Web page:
Ten Apples Up On Top.
I'm probably way too close to this Dr. Seuss classic to be able to review it impartially.(the pseudonym he uses here, Theo Le Sieg, was used when he wrote the text but did not create the accompanying illustrations. "Le Sieg" is "Geisel," Seuss' real name, backwards.)
I remember reading it when I was in preschool, and loving those odd color combinations that I've never seen anywhere else, goldenrod and crimson the only highlights to the thick black lines of india ink. It's the only book I've ever seen that, while obviously in color, feels black-and-white. I still don't know how illustrator Roy McKie managed to pull that off. A quick Google search dug up a couple of McKie's other books illustrated for LeSieg, and noted that he collaborated with National Lampoon editor Henry Beard as well as having had a hand in books ranging in topics from black hair care products to bass fishing, nothing turned up an evidence of the artwork that I loved staring at as a child. Like, those apples! Remember how those animals got those apples to balance on their heads like that? That was crazy stuff! And they drank milk out of glass bottles with the apples on their heads! Hey, I drank milk that came in glass bottles, too! But my mother wouldn't let me open the refrigerator and chug like they did, and I think that is the key right there to a lot of the genius of Dr. Seuss.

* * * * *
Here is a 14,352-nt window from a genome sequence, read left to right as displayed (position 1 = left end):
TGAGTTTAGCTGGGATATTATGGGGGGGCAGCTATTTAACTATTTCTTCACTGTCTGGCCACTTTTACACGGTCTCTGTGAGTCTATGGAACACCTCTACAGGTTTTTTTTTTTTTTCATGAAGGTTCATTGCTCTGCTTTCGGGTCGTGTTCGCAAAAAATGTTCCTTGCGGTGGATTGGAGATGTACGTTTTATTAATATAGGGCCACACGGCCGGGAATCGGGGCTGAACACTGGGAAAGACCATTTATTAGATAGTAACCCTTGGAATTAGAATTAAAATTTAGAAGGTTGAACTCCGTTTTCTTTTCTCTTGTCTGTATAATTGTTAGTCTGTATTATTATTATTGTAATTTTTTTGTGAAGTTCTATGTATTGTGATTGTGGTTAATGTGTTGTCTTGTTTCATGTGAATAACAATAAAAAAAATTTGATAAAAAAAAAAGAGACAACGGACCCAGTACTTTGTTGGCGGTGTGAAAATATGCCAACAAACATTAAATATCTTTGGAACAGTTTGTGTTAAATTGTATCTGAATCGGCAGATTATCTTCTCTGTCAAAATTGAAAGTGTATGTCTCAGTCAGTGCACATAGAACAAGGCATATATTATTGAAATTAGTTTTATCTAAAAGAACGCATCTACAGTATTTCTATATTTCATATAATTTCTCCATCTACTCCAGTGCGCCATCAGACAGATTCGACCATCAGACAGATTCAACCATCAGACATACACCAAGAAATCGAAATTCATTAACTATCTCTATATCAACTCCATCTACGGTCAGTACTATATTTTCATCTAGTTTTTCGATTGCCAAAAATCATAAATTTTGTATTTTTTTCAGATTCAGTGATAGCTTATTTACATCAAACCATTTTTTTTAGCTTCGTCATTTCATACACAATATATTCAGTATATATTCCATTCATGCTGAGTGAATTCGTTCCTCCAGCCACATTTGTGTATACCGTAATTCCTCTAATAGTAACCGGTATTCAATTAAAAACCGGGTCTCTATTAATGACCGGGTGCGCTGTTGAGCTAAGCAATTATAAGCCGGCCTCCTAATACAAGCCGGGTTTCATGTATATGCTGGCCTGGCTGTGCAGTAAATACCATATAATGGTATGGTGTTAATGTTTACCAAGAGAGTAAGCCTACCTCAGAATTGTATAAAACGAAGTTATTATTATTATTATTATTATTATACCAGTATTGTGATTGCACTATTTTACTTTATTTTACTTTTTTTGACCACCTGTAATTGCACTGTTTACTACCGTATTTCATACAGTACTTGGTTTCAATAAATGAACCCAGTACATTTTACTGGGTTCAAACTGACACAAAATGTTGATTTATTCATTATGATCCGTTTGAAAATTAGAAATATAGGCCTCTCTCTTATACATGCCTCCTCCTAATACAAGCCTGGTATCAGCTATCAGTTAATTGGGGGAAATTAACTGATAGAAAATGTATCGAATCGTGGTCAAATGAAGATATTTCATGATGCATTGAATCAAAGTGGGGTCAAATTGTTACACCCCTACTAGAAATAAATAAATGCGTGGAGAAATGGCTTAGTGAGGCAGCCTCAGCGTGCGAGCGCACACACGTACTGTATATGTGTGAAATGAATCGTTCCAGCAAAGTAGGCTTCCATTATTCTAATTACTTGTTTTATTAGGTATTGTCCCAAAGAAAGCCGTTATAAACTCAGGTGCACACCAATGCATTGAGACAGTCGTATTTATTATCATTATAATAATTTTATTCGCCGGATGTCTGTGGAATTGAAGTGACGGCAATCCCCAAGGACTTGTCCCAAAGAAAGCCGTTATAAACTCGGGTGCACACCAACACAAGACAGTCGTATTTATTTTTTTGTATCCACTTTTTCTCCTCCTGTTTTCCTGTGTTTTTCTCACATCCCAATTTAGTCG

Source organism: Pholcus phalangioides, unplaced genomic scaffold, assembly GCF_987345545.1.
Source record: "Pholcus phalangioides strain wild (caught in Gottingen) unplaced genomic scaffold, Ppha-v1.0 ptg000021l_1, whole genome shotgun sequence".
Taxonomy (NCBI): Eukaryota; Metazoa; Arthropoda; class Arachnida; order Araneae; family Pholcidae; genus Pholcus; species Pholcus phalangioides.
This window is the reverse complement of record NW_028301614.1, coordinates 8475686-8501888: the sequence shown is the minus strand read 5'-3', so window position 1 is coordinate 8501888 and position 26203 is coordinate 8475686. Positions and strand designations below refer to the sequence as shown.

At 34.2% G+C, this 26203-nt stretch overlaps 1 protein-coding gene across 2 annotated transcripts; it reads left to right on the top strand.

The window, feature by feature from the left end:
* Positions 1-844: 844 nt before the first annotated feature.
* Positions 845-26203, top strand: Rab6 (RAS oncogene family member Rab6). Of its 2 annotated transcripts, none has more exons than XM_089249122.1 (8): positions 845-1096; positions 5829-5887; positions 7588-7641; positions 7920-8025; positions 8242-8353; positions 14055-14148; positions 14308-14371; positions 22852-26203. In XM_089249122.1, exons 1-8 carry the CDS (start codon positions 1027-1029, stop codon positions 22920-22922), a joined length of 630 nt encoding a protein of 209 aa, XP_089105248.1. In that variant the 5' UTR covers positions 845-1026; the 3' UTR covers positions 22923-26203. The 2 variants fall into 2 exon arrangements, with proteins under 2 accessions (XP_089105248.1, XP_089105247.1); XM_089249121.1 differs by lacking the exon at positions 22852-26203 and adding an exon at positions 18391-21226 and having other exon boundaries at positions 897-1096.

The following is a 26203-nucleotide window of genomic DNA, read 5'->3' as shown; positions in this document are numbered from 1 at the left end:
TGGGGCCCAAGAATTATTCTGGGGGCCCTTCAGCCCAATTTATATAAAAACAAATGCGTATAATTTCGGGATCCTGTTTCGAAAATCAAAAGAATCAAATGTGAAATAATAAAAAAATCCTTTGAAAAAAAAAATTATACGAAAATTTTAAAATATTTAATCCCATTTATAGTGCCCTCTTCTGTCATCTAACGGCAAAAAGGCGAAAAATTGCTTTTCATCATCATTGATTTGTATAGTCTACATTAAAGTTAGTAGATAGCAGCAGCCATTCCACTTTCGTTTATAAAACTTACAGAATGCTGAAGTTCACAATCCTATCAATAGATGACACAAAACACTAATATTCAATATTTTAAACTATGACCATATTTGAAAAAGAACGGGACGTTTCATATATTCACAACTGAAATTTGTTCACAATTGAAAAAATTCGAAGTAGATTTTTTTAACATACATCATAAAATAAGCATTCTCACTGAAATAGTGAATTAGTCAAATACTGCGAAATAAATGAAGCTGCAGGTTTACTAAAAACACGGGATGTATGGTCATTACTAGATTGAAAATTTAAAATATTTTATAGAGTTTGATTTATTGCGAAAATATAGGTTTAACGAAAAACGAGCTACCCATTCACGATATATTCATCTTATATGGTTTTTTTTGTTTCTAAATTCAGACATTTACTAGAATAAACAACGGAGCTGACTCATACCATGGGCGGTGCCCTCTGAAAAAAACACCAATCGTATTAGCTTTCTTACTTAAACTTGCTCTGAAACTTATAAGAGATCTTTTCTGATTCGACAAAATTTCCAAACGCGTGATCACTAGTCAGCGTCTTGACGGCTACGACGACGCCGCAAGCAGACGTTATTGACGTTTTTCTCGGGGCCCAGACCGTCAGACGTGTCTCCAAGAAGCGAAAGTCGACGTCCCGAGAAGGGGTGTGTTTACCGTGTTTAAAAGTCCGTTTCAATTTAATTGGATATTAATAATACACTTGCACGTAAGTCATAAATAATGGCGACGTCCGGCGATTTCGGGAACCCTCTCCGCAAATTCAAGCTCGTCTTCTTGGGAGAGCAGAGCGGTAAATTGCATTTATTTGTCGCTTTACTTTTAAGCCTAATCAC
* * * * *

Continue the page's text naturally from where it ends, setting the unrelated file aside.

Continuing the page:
Without parental supervision, they opened that fridge right up and broke the rules. The lion, the tiger, and the dog were milk drinkers like me, but they were just a little bit wilder. They were little Goldenrod milk rebels, and God, that was riveting. I would have followed them everywhere after that.
And that bear! What was up with that party pooper bear, swinging that tennis racket around like that? What a buzzkill she was!
(Just as an aside here, have you noticed how many of these children's books published in the 60s and 70s had tennis rackets lying around? It seemed like every cartoon character had its own racket. And its own rock band.)
This is all stuff I remember so vividly when I was around 4, so when I was reading it to Christopher and he pointed at the drawings and asked, "Are they drinking milk?" it felt like, oh, yeah. That's one of the reasons why we have kids.
Ten Apples Up On Top is age appropriate for 2-5.
Wednesday, August 17, 2005
Ten Apples Up On Top.
The Honest-To-Goodness Truth.
The last time I was in the city, an independent bookseller was having a sidewalk sale, so I picked up a couple of books for the kids, this being one of them. As I was reading it to Alex later on that evening, I got very excited by the possibility of uncovering a children's book scandal! The illustrations in The Honest-to-Goodness Truth, you see, are almost identical to the illustrations in another children's book, Toni Morrison's The Big Box. But the artist credit on the Truth book is Giselle Potter, while the Morrison book is illustrated by Morrison's son Slade Morrison.
Look how similar the artwork is. Here's the Truth book:
and here's the Morrison book: